% cat test/childrening
  elements childrening
      elements childrening
          stag("ACT") .. etag("ACT") in (file("*") containing word("Hamlet"))
% sgrep -x hamlet-index -f test/childrening
<TITLE>SCENE IV.  The Queen's closet.</TITLE>

* first_bytes(n, expression) and last_bytes(n,expression)

Operator first_bytes(n,expression) truncates all regions returned from 
expression to n-byte length starting from regions start point. 
Operator last_bytes(n,expression) truncates all regions returned from
expression to n-byte length starting from regions end point.

This example returns the start tags of SGREPTEST-elements children:

% sgrep 'stag("*") containing first_bytes(1,elements childrening (stag("SGREPTEST") .. etag("SGREPTEST")))' sgreptest.sgml 
<Partno><Partno><Partno><Partno><partno><partno><partno><partno><partno><partno><partno><CITEREF RID="rf38"><AUTHOR>

This query returns the end tags of SGREPTEST-elements children:

% sgrep 'etag("*") containing last_bytes(1,elements childrening (stag("SGREPTEST") .. etag("SGREPTEST")))' sgreptest.sgml 

New query features in version 1.70a and later

* file("filename")

Returns the region containing the named file.

* pi("PITarget")

Returns the regions containing the processing instructions beginning with 
the given PI target.

% sgrep 'pi("example_pi")' example.sgml
<?example_pi processing instruction>

* attribute("attribute name")

Returns the regions containing the named attribute.

% sgrep 'attribute("ATT1")' example.sgml

* attvalue("attribute value")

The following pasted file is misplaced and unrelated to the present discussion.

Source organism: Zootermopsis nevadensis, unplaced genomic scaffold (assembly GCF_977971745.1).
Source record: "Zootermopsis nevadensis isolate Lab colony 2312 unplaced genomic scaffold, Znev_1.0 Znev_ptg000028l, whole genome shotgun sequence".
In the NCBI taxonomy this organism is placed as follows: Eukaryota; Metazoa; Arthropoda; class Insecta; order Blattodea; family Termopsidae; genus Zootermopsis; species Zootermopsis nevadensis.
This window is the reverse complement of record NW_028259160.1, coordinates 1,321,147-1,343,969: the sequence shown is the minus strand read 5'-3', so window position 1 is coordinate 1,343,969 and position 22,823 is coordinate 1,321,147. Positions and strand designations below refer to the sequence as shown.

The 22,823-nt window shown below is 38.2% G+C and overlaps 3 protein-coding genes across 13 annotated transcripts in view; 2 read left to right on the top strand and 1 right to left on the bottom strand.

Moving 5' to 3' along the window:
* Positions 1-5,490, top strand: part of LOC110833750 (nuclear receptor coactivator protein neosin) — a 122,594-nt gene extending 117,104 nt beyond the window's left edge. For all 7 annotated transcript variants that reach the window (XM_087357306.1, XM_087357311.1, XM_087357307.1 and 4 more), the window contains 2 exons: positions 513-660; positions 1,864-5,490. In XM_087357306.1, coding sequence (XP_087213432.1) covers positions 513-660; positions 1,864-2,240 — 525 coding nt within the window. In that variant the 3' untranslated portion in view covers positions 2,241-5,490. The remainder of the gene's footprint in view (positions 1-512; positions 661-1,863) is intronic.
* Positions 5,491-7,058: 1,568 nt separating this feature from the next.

Returns the regions containing the given attribute value.

% sgrep 'attvalue("value2")' example.sgml 
% sgrep 'attribute("*") containing attvalue("value2")' example.sgml 

* stag("GI")

Returns the regions containing the start tags with the given GI.

% sgrep 'stag("EXAMPLE")' example.sgml 
<EXAMPLE att1="value1" att2="value2">

* etag("GI")

Returns the regions containing the end tags with the given GI.

% sgrep 'etag("EXAMPLE")' example.sgml 

* word("word")

Returns the regions containing the given word.
N.B: A query word("foo") does not recognize occurrences of word "foo"
inside comments. (See operators comment and comment_word  below.)

% sgrep 'word("example")' example.sgml 
% sgrep '"\n"_."\n" containing word("example")' example.sgml 
This is an example SGML file to demonstrate new features in sgrep-2.0.

* comments

Returns the regions containing all SGML comments.

% sgrep 'comments' example.sgml 
<!-- comment --><!-- another comment -->

* comment_word("comment word")

Returns the region containing the given word inside comments.

% sgrep 'comment_word("another")' example.sgml 
% sgrep 'comments containing comment_word("another")' example.sgml 
<!-- another comment -->

* cdata

Returns regions containing CDATA marked sections. Sgrep recognizes
words also inside CDATA marked sections.

% sgrep 'cdata' example.sgml 
<![CDATA[ <CDATA> <marked> &section ]]><![CDATA[ another marked section ]]>
% sgrep 'cdata containing word("another")' example.sgml 
<![CDATA[ another marked section ]]>

* entity("entity name")

Returns the regions containing references to the given entity.
(Entity references are currently recognized only in PCDATA.)

% sgrep 'entity("entity1")' example.sgml 
% sgrep 'stag("ELEM1") .. etag("ELEM1") containing entity("entity1")'

* doctype("doctype name")

Returns the regions containing given document type name inside the document
type declaration.

% sgrep 'doctype("*")' example.sgml 

* doctype_pid("publicid")

Returns the regions containing the given document type public id inside 
document type declarations.

% sgrep 'doctype_pid("*")' example.sgml 
-//SID//DTD sgrep example//EN

* doctype_sid("systemid")

Returns the regions containing the given document type system id inside